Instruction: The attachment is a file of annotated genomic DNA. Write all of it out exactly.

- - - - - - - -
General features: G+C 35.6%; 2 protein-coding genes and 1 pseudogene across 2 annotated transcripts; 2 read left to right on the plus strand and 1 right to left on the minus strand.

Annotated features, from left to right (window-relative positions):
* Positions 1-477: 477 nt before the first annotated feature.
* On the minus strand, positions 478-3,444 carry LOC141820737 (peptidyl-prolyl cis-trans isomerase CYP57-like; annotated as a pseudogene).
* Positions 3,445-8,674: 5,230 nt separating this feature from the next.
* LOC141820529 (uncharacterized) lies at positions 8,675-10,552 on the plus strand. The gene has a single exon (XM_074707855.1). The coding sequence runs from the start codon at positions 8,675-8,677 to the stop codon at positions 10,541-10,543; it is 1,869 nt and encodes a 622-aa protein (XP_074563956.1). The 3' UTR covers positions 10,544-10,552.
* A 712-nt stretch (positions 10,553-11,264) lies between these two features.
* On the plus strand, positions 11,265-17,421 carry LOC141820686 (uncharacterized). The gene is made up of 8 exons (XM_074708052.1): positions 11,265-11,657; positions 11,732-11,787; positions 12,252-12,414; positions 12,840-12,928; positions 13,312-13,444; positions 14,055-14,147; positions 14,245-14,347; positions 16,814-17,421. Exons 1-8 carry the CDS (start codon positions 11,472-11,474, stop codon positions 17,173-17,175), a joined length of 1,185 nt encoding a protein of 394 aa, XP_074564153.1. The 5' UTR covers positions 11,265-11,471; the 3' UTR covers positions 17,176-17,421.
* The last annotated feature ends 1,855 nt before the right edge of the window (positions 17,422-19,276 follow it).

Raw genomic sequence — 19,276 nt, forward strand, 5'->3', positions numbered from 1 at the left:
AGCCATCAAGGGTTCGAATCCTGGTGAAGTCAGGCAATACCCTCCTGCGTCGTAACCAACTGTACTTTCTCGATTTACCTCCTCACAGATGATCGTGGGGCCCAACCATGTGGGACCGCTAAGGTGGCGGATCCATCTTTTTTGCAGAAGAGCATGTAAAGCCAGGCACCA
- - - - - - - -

General features: G+C 35.6%; 2 protein-coding genes and 1 pseudogene across 2 annotated transcripts; 2 read left to right on the plus strand and 1 right to left on the minus strand.

Annotated features, from left to right (window-relative positions):
* Positions 1-477: 477 nt before the first annotated feature.
* On the minus strand, positions 478-3,444 carry LOC141820737 (peptidyl-prolyl cis-trans isomerase CYP57-like; annotated as a pseudogene).
* Positions 3,445-8,674: 5,230 nt separating this feature from the next.
* LOC141820529 (uncharacterized) lies at positions 8,675-10,552 on the plus strand. The gene has a single exon (XM_074707855.1). The coding sequence runs from the start codon at positions 8,675-8,677 to the stop codon at positions 10,541-10,543; it is 1,869 nt and encodes a 622-aa protein (XP_074563956.1). The 3' UTR covers positions 10,544-10,552.
* A 712-nt stretch (positions 10,553-11,264) lies between these two features.
* On the plus strand, positions 11,265-17,421 carry LOC141820686 (uncharacterized). The gene is made up of 8 exons (XM_074708052.1): positions 11,265-11,657; positions 11,732-11,787; positions 12,252-12,414; positions 12,840-12,928; positions 13,312-13,444; positions 14,055-14,147; positions 14,245-14,347; positions 16,814-17,421. Exons 1-8 carry the CDS (start codon positions 11,472-11,474, stop codon positions 17,173-17,175), a joined length of 1,185 nt encoding a protein of 394 aa, XP_074564153.1. The 5' UTR covers positions 11,265-11,471; the 3' UTR covers positions 17,176-17,421.
* The last annotated feature ends 1,855 nt before the right edge of the window (positions 17,422-19,276 follow it).

Raw genomic sequence — 19,276 nt, forward strand, 5'->3', positions numbered from 1 at the left:
AGCCATCAAGGGTTCGAATCCTGGTGAAGTCAGGCAATACCCTCCTGCGTCGTAACCAACTGTACTTTCTCGATTTACCTCCTCACAGATGATCGTGGGGCCCAACCATGTGGGACCGCTAAGGTGGCGGATCCATCTTTTTTGCAGAAGAGCATGTAAAGCCAGGCACCA